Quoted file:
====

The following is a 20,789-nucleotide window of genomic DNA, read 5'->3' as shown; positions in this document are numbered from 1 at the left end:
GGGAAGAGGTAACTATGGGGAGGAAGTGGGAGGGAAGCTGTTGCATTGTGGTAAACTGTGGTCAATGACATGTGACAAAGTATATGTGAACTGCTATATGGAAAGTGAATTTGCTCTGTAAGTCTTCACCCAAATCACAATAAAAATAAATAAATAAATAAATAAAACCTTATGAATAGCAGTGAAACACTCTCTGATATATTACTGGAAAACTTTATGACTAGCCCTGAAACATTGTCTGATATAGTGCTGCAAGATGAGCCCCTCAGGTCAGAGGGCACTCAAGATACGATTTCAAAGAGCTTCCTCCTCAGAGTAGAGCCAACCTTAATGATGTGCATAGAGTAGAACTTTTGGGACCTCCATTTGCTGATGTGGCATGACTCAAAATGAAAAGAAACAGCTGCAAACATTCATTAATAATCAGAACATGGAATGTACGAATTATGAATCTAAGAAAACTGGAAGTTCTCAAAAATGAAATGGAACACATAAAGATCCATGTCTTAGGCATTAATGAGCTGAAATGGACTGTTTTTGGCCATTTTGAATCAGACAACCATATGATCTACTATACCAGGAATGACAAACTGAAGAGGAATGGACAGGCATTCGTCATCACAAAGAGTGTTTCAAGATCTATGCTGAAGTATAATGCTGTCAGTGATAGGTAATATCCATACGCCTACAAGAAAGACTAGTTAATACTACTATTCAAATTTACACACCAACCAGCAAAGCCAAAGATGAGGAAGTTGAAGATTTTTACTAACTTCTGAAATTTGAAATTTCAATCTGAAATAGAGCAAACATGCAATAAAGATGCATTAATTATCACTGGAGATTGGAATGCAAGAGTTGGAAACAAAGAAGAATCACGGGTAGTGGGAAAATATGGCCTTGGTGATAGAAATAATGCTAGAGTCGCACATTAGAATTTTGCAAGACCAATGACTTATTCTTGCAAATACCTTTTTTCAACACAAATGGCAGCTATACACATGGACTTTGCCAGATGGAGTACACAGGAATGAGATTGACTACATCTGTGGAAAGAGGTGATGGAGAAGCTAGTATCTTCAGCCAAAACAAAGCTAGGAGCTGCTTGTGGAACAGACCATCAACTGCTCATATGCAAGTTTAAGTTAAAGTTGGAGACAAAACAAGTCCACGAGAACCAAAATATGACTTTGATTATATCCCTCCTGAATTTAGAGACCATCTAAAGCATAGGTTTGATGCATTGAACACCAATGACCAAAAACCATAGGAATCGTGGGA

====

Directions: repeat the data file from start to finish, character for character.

The following is a 20,789-nucleotide window of genomic DNA, read 5'->3' as shown; positions in this document are numbered from 1 at the left end:
GGGAAGAGGTAACTATGGGGAGGAAGTGGGAGGGAAGCTGTTGCATTGTGGTAAACTGTGGTCAATGACATGTGACAAAGTATATGTGAACTGCTATATGGAAAGTGAATTTGCTCTGTAAGTCTTCACCCAAATCACAATAAAAATAAATAAATAAATAAATAAAACCTTATGAATAGCAGTGAAACACTCTCTGATATATTACTGGAAAACTTTATGACTAGCCCTGAAACATTGTCTGATATAGTGCTGCAAGATGAGCCCCTCAGGTCAGAGGGCACTCAAGATACGATTTCAAAGAGCTTCCTCCTCAGAGTAGAGCCAACCTTAATGATGTGCATAGAGTAGAACTTTTGGGACCTCCATTTGCTGATGTGGCATGACTCAAAATGAAAAGAAACAGCTGCAAACATTCATTAATAATCAGAACATGGAATGTACGAATTATGAATCTAAGAAAACTGGAAGTTCTCAAAAATGAAATGGAACACATAAAGATCCATGTCTTAGGCATTAATGAGCTGAAATGGACTGTTTTTGGCCATTTTGAATCAGACAACCATATGATCTACTATACCAGGAATGACAAACTGAAGAGGAATGGACAGGCATTCGTCATCACAAAGAGTGTTTCAAGATCTATGCTGAAGTATAATGCTGTCAGTGATAGGTAATATCCATACGCCTACAAGAAAGACTAGTTAATACTACTATTCAAATTTACACACCAACCAGCAAAGCCAAAGATGAGGAAGTTGAAGATTTTTACTAACTTCTGAAATTTGAAATTTCAATCTGAAATAGAGCAAACATGCAATAAAGATGCATTAATTATCACTGGAGATTGGAATGCAAGAGTTGGAAACAAAGAAGAATCACGGGTAGTGGGAAAATATGGCCTTGGTGATAGAAATAATGCTAGAGTCGCACATTAGAATTTTGCAAGACCAATGACTTATTCTTGCAAATACCTTTTTTCAACACAAATGGCAGCTATACACATGGACTTTGCCAGATGGAGTACACAGGAATGAGATTGACTACATCTGTGGAAAGAGGTGATGGAGAAGCTAGTATCTTCAGCCAAAACAAAGCTAGGAGCTGCTTGTGGAACAGACCATCAACTGCTCATATGCAAGTTTAAGTTAAAGTTGGAGACAAAACAAGTCCACGAGAACCAAAATATGACTTTGATTATATCCCTCCTGAATTTAGAGACCATCTAAAGCATAGGTTTGATGCATTGAACACCAATGACCAAAAACCATAGGAATCGTGGGA